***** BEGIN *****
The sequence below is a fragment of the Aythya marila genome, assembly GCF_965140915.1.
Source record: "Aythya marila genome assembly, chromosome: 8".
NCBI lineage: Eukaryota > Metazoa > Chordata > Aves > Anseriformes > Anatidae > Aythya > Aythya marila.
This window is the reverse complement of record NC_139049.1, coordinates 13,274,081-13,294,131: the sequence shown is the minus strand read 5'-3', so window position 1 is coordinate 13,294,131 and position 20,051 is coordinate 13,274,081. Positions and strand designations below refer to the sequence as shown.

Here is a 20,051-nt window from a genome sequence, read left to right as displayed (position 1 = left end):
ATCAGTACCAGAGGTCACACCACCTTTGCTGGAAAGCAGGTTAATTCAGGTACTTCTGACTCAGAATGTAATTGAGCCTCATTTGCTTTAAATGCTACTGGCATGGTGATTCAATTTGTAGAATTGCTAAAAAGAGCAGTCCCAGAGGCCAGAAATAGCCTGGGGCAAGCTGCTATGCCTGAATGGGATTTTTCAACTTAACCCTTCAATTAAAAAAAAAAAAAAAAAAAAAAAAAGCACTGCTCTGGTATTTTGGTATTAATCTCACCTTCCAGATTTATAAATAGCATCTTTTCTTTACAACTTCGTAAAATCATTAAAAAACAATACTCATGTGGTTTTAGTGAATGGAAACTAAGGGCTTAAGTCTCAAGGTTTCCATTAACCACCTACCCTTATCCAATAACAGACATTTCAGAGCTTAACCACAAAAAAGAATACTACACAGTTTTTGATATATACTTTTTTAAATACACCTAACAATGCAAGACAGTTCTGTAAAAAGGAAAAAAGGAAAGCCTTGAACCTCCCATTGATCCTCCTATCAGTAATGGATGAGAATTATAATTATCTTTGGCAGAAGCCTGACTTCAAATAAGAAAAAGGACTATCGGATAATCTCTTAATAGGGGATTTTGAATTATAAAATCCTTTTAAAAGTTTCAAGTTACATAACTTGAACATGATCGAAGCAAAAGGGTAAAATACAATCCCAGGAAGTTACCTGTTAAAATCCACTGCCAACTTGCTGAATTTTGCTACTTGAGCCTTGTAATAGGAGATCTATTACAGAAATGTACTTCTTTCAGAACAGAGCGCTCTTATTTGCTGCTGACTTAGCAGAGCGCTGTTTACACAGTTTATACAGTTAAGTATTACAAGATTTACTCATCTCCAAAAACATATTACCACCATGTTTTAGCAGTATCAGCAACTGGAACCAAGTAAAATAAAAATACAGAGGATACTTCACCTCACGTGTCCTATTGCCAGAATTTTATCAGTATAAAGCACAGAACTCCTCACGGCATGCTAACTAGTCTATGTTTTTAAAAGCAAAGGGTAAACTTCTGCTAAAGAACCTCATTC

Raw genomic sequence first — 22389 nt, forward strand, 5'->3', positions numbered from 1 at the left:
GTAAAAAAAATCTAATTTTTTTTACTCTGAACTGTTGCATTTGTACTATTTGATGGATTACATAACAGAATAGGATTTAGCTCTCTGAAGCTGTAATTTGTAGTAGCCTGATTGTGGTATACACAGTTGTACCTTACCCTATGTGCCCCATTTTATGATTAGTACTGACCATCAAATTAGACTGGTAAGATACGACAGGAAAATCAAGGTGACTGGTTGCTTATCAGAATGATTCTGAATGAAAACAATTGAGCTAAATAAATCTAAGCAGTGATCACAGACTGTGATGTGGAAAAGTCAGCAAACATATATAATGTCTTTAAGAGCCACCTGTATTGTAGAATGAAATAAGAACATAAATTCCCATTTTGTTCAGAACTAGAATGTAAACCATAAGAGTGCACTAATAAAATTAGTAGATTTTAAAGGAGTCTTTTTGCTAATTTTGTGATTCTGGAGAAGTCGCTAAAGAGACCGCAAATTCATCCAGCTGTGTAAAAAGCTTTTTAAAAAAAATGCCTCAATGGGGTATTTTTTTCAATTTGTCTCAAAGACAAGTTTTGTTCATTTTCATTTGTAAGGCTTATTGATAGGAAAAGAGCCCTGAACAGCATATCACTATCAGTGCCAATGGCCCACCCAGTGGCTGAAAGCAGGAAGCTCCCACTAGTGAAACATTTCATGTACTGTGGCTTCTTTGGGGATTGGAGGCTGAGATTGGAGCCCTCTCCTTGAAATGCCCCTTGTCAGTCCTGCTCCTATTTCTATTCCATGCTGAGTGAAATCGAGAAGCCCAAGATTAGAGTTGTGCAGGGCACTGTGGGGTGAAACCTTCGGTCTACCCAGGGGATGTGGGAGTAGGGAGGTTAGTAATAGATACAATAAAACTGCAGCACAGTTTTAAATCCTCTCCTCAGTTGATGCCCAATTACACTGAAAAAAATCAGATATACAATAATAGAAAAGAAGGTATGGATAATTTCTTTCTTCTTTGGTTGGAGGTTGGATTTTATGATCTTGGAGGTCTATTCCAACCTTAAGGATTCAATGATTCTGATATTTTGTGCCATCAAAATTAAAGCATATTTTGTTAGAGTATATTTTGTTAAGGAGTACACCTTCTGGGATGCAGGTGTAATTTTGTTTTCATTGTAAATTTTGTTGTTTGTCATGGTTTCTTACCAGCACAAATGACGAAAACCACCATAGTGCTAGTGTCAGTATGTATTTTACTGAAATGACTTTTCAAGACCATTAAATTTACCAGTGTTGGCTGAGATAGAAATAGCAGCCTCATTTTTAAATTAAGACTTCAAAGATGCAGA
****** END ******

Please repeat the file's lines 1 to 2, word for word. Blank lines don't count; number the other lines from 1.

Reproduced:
The sequence below is a fragment of the Aythya marila genome, assembly GCF_965140915.1.
Source record: "Aythya marila genome assembly, chromosome: 8".